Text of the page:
Monthly Archives: December 2014

Our survey said…

The Books Right Here project is concerned with meeting student expectations in relation to Library provision of recommended textbooks.  A review of recent survey results makes interesting reading as the themes that emerged around course reading and e-books are definitely in line with the issues the project is trying address.

The University of Manchester Library conducted two major pieces of market research in 2013/14 and had over 2,000 responses, giving us a statistically significant bank of information to draw upon.

One piece of research looked at students’ perceptions of Library services; the other focused specifically on the digital environment and also included academics.

Exam

So what did our users tell us?

 Students’ expectations of course reading

  • Over 90% of students felt that for core course reading the Library should make an electronic copy available to all students on the course
  • Only 46% of students stated that they were happy to buy books for their course
  • The vast majority of students thought that all of the books on their reading lists should be available in the Library (91%) and that all of their reading lists should be available online and on one place (86%)

How are students reading?

  • When asked questions about the way they read, most students stated that they read a mix of electronic and hard copies with the overall preference leaning towards electronic
  • Users also expressed frustration that e-books currently accessed via the Library did not have the functionality and advantages that they expected in electronic texts, such as printing, downloading and highlighting capability

What can we learn from this? 

It is often reported that students prefer printed books but it may be that they are unimpressed by the e-book experience that is currently offered to them.

Our students are telling us that they want the Library to provide more books in electronic format for their core reading but they are dissatisfied with their experience of using the e-books we currently provide.

One of the questions we intend to address is whether providing seamless access to an interactive e-book via Blackboard will make for a better user experience.

We are going to investigate this and the other issues raised by investigating students’ experiences of taking part in our e-book pilots.

Sarah Rayner, Project Manager

photo credit: albertogp123 via photopin cc

#happilyeverafter? The Scottish Library and Information Council eBooks conference

origin_4826939037

The 13th annual eBooks conference was held at the University of Strathclyde on 5 September 2014, featuring talks from public and academic libraries as well as publishers. The conference hashtag was #happilyeverafter and one of the main areas of discussion was whether – with the development of e-readers and improvements in functionality – it would be “happily ever after” for the e-book.

Keynote speaker Gerald Leitner of EBLIDA (European Bureau of Library, Information and Documentation Associations) raised some interesting points about the growing trend for e-books and the legal ramifications of e-book licensing. He argued that the practice of publishers deciding which texts go into particular collection bundles represented a threat to freedom of choice and could restrict the rights of citizens to free access to information.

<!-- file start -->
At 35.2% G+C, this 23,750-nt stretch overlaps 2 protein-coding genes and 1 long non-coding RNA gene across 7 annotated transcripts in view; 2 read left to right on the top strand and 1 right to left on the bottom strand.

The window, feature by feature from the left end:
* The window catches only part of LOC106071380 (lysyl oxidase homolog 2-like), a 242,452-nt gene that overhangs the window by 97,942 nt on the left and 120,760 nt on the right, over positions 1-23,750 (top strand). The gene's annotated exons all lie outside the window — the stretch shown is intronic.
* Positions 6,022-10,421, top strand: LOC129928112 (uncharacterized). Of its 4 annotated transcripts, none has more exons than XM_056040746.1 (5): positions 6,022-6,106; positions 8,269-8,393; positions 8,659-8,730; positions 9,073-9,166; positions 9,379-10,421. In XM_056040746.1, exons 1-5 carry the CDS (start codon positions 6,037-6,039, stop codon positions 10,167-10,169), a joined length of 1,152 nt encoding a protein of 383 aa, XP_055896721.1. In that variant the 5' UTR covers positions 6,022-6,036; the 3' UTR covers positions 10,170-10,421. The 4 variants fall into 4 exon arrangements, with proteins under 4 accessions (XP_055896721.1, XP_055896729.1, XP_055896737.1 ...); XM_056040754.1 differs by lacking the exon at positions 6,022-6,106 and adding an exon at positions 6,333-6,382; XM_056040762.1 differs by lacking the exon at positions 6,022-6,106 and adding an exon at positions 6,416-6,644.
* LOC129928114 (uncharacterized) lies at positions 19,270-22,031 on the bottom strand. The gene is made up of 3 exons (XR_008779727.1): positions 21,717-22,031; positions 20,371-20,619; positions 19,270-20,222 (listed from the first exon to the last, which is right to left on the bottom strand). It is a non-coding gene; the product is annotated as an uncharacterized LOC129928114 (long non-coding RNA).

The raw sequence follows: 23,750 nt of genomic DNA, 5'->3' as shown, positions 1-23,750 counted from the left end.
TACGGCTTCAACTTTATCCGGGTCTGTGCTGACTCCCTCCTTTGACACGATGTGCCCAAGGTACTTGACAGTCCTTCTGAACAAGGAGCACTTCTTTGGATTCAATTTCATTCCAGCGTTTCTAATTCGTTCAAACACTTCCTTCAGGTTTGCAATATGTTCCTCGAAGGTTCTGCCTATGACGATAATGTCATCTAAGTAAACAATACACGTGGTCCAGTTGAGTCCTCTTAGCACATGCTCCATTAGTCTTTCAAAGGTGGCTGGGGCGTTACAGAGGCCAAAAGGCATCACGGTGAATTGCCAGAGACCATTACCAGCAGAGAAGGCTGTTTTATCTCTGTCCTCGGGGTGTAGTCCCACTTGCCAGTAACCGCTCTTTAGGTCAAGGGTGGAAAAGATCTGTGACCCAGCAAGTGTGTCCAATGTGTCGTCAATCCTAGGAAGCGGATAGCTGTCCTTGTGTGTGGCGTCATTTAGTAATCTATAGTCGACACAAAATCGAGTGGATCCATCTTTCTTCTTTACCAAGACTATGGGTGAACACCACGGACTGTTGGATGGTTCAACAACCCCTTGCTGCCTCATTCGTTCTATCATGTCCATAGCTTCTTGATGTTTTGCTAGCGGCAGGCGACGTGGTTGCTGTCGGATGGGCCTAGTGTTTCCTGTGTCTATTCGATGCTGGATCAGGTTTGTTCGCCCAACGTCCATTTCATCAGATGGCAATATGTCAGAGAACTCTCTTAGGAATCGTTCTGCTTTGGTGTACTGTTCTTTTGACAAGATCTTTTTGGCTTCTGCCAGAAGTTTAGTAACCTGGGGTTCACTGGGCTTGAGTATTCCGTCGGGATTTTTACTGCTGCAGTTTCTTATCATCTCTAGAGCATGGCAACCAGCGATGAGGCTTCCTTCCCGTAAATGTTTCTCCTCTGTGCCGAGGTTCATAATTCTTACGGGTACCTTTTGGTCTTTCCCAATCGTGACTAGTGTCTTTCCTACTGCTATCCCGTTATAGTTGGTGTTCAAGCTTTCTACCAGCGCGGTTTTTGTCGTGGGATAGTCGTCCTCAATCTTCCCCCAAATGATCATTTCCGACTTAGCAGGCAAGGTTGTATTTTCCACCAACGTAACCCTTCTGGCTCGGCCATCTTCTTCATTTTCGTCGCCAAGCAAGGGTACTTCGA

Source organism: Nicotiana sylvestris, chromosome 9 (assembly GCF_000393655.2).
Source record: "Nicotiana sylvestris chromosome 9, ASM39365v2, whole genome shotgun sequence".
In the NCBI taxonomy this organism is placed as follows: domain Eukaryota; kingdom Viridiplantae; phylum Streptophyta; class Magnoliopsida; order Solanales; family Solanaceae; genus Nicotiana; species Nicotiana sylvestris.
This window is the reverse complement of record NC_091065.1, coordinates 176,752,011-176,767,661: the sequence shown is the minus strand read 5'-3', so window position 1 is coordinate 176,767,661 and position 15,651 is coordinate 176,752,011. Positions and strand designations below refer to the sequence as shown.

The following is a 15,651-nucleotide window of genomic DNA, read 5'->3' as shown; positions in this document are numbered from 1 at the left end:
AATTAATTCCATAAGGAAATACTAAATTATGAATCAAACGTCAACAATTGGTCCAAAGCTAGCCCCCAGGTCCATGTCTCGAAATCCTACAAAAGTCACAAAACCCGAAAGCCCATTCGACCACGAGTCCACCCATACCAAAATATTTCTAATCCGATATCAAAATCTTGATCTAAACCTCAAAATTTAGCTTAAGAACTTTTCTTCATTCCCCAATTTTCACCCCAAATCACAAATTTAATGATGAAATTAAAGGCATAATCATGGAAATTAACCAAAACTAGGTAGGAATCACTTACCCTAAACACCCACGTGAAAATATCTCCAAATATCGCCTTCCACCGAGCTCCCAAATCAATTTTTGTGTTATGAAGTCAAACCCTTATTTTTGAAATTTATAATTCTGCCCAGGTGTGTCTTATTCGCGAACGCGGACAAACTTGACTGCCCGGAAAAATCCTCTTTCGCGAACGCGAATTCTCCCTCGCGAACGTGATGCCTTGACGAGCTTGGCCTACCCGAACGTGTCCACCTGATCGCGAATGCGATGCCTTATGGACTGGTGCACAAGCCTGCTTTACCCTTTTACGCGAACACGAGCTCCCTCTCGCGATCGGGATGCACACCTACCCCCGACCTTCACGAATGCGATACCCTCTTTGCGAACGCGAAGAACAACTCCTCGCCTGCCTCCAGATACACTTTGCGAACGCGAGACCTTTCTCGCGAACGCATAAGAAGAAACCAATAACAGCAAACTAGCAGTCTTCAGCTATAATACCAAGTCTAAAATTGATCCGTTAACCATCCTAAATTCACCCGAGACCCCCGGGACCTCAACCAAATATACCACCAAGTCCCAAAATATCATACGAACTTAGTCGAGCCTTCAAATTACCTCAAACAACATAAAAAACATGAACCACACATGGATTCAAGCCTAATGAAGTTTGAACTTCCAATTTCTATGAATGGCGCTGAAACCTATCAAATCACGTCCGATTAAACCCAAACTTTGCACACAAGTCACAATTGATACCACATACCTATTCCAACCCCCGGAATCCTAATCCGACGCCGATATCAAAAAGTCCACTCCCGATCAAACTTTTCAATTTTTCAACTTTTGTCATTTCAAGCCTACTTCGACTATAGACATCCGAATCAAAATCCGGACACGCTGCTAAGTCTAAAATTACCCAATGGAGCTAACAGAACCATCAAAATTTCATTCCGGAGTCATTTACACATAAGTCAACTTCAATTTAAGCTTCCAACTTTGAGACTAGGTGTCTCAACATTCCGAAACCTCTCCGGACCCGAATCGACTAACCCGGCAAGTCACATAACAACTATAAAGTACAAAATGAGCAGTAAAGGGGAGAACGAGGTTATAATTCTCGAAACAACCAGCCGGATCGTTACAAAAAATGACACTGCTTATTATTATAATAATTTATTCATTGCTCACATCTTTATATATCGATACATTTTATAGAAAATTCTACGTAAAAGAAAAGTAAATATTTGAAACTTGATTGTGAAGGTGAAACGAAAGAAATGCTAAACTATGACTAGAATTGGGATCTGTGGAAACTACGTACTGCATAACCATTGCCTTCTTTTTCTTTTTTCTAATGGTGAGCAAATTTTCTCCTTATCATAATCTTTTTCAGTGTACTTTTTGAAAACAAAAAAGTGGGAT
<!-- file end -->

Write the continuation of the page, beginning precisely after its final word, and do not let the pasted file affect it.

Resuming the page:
With the public largely unaware of this issue, libraries need to get better at communicating their concerns and pressing for political and judicial engagement on the subject. Further information on EBLIDA’s Right to e-Read campaign is available on their website.

Collaboration and communication were two major themes of the conference. Libraries need to have a positive relationship with publishers and suppliers to ensure that their users can enjoy the full benefits of access to electronic and printed books.

This was emphasised by Richard Parsons, Wendy Walker and Jeremy Upton of SCURL (Scottish Confederation of University and Research Libraries) in their talk on eCollection development for Scotland. This focused on the lessons learned by SCURL in creating a consortium of Scottish universities to purchase e-books, with the aim of allowing equal access to resources for all higher education students and staff.

At the beginning of 2014, SCURL secured five deals with publishers (Palgrave, Elsevier, Wiley, Sage and Oxford University Press) to make approximately 30,000 Digital Rights Management (DRM)-free e-books available to Scottish universities.

The group are currently evaluating the first year’s progress but the lessons learned so far included:

  • Think about timing – January is not a good time to launch as students are halfway through their academic year!
  • Make resource discovery a central feature – emphasise the importance of MARC records and resource discovery tools in your tender document.
  • Single payments for multiple deals can bring greater efficiencies and cost savings – the group found that the institutional cost for access to 28,000 e-books equated to the cost of 2,200 print books, with the huge benefit of the e-books being available across all institution.
  • Streamline activity – use one organisation to manage payments; work on a shared set of common data; use the same authentication model.

I was struck by the potential for other consortia to do something similar to benefit all users within a region. The opportunity to provide enhanced and improved access to e-books – not just in higher education but in public libraries too – is incredibly exciting. By putting collaboration and communication at the forefront of our collection strategies and our negotiations with publishers and vendors we have the chance to really enhance the benefits that e-books offer.

Rachel Birds, Electronic Resources Assistant, University of Manchester Library

photo credit: Mike Licht, NotionsCapital.com via photopin cc